Why Conservatives and Libertarians Should Be Skeptical of Congress's Copyright Regime

18 Pages Posted: 19 May 2021

Date Written: November 2012

Abstract

Whatever your philosophical position, if you are skeptical of government power, you should likewise be skeptical of the copyright system that has developed over the last century. It is possible to have a deep respect for copyright and still recognize that a particular implementation of the idea of copyright can be flawed. The current copyright regime should give us pause for several reasons: First, copyright is very different from traditional forms of property. Therefore we should be cautious about how we create such a property right and how we define that right. If copyright is weak, then it will provide little incentive to create, but if it is too strong, then it will limit the public’s ability to enjoy and build on creative works. Second, Congress is supposed to represent the public’s interest, but it has abdicated that responsibility: it has turned over the responsibility of crafting copyright law to the representatives of copyright-affected industries. Third, in the name of further strengthening copyright, Congress has moved to place restrictions on technology. Furthermore, the past decade or so has seen a dramatic rise in the criminal enforcement of copyright. These observations should lead us to ask ourselves, How much is enough protection? And how much is enough enforcement? We should not only be skeptical of the inevitable calls for yet stronger protections, but we should seek serious reform as well.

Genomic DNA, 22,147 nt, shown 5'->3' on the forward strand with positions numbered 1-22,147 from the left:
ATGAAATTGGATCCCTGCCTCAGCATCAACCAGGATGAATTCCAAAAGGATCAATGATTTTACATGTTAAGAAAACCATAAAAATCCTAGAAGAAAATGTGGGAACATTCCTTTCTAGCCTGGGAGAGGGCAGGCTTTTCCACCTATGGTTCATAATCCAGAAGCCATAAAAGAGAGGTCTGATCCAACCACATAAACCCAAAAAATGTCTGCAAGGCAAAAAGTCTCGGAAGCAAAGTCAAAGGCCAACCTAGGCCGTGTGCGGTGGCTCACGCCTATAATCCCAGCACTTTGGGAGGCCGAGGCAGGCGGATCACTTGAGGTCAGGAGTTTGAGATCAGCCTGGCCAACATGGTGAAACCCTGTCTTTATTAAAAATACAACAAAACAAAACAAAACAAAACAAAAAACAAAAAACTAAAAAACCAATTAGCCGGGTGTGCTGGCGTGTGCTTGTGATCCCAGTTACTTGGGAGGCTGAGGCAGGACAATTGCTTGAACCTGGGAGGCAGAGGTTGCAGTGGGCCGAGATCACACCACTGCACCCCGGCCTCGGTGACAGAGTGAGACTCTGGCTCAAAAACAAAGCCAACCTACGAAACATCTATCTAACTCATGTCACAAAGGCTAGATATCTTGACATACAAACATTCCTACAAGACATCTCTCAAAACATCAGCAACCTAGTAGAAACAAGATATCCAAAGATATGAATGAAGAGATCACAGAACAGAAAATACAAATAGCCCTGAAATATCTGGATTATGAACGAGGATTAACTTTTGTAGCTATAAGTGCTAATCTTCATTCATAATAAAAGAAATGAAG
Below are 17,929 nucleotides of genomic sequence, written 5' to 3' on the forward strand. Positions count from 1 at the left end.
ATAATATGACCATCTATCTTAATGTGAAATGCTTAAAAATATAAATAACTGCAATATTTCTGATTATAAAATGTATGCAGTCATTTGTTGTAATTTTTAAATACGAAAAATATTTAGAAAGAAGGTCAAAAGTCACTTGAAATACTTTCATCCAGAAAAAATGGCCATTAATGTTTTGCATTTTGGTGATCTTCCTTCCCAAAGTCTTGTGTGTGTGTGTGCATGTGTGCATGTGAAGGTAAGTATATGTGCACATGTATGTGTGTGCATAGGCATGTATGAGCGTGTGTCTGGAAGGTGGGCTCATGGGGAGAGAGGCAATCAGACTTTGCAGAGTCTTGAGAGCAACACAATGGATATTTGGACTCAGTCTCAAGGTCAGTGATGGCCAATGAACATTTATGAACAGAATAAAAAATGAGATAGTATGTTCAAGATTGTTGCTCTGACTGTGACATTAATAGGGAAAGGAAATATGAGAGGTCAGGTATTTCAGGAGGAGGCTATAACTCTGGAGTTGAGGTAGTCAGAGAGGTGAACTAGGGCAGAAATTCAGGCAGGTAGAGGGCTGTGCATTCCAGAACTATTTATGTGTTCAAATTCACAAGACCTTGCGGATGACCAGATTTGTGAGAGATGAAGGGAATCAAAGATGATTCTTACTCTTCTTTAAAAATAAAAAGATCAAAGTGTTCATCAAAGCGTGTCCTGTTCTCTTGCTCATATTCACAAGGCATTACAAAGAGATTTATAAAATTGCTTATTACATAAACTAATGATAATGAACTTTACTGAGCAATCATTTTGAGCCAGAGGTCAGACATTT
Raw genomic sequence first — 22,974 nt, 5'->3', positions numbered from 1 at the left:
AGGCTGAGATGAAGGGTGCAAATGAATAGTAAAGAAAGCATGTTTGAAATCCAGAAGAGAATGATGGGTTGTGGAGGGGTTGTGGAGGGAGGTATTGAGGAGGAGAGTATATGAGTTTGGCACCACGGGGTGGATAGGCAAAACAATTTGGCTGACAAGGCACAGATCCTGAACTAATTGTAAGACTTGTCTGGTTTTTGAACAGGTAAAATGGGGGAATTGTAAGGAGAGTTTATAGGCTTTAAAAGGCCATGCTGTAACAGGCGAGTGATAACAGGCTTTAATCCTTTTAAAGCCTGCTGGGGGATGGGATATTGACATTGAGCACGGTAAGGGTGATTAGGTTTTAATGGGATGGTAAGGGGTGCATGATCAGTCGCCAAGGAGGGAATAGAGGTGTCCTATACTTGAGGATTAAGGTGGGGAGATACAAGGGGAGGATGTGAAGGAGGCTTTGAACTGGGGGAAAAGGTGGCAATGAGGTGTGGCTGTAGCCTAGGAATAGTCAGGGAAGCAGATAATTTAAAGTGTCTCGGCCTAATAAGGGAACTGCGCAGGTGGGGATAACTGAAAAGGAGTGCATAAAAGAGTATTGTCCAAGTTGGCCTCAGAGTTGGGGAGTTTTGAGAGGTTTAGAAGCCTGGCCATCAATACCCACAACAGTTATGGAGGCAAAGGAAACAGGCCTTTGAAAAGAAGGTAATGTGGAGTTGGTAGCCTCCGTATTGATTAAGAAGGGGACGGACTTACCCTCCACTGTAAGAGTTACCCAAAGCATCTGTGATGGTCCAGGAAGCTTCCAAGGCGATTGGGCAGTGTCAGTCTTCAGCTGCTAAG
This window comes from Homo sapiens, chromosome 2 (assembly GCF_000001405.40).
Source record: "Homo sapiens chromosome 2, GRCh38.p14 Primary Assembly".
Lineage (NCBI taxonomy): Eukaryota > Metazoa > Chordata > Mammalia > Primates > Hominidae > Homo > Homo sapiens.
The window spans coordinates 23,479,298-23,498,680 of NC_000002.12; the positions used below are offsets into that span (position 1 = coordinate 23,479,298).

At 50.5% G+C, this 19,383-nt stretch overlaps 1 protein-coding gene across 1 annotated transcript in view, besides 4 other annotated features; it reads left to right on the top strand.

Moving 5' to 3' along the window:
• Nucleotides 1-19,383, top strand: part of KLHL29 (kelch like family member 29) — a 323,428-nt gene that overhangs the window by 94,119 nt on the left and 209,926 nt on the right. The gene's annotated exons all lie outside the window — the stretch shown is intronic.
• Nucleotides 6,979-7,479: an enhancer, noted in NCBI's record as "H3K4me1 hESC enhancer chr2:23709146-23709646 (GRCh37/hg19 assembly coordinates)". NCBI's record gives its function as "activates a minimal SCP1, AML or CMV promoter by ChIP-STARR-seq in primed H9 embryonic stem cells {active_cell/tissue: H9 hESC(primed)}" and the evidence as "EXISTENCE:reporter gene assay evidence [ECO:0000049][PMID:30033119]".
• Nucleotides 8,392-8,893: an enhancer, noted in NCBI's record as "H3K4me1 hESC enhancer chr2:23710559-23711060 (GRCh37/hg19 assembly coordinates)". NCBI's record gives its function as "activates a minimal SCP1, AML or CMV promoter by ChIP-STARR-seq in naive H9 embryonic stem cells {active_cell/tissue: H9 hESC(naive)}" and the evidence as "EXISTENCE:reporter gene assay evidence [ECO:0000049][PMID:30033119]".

Keywords: copyright, intellectual property, property rights, public choice, externality problem, knowledge problem, rent-seeking, retroactive term extension

JEL Classification: D62, K11, O34, P16

Suggested Citation

Brito, Jerry, Why Conservatives and Libertarians Should Be Skeptical of Congress's Copyright Regime (November 2012). Originally published in Copyright Unbalanced: From Incentive to Excess, edited by Jerry Brito (Mercatus Center at George Mason University) (2012), Available at SSRN: https://ssrn.com/abstract=3847003 or http://dx.doi.org/10.2139/ssrn.3847003

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